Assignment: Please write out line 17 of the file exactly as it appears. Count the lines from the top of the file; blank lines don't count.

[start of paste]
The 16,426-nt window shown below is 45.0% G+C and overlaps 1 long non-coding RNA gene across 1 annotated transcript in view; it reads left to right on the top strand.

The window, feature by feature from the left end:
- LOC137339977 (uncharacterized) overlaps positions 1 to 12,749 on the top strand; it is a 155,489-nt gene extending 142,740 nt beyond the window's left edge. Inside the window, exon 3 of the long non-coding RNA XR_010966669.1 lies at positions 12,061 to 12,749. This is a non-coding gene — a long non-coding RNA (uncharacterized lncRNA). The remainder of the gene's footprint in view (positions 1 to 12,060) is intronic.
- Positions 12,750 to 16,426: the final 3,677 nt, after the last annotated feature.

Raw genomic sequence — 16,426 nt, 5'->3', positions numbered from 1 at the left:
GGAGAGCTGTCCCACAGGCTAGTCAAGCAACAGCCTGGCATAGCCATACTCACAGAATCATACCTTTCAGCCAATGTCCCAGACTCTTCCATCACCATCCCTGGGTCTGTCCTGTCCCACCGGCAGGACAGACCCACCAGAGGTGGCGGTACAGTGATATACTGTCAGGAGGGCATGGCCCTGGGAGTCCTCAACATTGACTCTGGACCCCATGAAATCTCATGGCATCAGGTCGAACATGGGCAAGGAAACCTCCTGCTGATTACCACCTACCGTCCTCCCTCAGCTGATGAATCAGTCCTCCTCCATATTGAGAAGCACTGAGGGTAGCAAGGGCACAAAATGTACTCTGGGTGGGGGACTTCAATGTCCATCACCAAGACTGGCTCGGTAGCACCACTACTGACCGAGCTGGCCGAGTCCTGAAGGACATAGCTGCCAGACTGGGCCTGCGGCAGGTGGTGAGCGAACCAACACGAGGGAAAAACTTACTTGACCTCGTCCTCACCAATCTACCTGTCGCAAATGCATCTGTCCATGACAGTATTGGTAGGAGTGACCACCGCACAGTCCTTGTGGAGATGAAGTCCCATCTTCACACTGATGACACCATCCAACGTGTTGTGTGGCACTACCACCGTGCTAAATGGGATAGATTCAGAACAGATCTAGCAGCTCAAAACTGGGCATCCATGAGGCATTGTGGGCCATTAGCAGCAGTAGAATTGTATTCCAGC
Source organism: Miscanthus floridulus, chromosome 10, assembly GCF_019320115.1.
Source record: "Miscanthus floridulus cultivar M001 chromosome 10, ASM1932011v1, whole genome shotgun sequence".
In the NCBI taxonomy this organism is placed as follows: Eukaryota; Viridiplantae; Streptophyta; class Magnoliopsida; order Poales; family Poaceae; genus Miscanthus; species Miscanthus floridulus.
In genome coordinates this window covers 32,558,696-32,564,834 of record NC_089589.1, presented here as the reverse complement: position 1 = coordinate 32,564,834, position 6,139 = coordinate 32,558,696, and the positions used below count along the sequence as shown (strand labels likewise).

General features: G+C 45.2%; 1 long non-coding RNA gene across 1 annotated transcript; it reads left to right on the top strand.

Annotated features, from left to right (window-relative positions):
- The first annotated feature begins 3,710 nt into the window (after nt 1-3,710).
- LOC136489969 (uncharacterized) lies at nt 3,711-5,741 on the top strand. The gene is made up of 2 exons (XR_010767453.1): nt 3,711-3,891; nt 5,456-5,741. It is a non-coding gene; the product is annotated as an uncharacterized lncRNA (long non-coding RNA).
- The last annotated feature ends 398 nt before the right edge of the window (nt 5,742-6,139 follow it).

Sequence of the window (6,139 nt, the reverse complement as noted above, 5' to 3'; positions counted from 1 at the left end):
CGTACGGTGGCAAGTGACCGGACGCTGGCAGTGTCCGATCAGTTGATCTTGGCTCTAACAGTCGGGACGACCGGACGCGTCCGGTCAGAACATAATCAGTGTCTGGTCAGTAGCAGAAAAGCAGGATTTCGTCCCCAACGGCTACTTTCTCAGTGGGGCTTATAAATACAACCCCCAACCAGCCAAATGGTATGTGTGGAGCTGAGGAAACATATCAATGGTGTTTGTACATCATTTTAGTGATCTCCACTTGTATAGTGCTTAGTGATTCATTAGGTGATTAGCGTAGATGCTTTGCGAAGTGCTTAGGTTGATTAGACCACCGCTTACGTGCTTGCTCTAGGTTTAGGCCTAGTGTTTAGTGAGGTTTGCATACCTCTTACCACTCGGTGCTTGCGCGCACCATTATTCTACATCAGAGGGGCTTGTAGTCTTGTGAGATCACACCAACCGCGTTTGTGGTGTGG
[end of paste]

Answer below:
CGTACGGTGGCAAGTGACCGGACGCTGGCAGTGTCCGATCAGTTGATCTTGGCTCTAACAGTCGGGACGACCGGACGCGTCCGGTCAGAACATAATCAGTGTCTGGTCAGTAGCAGAAAAGCAGGATTTCGTCCCCAACGGCTACTTTCTCAGTGGGGCTTATAAATACAACCCCCAACCAGCCAAATGGTATGTGTGGAGCTGAGGAAACATATCAATGGTGTTTGTACATCATTTTAGTGATCTCCACTTGTATAGTGCTTAGTGATTCATTAGGTGATTAGCGTAGATGCTTTGCGAAGTGCTTAGGTTGATTAGACCACCGCTTACGTGCTTGCTCTAGGTTTAGGCCTAGTGTTTAGTGAGGTTTGCATACCTCTTACCACTCGGTGCTTGCGCGCACCATTATTCTACATCAGAGGGGCTTGTAGTCTTGTGAGATCACACCAACCGCGTTTGTGGTGTGG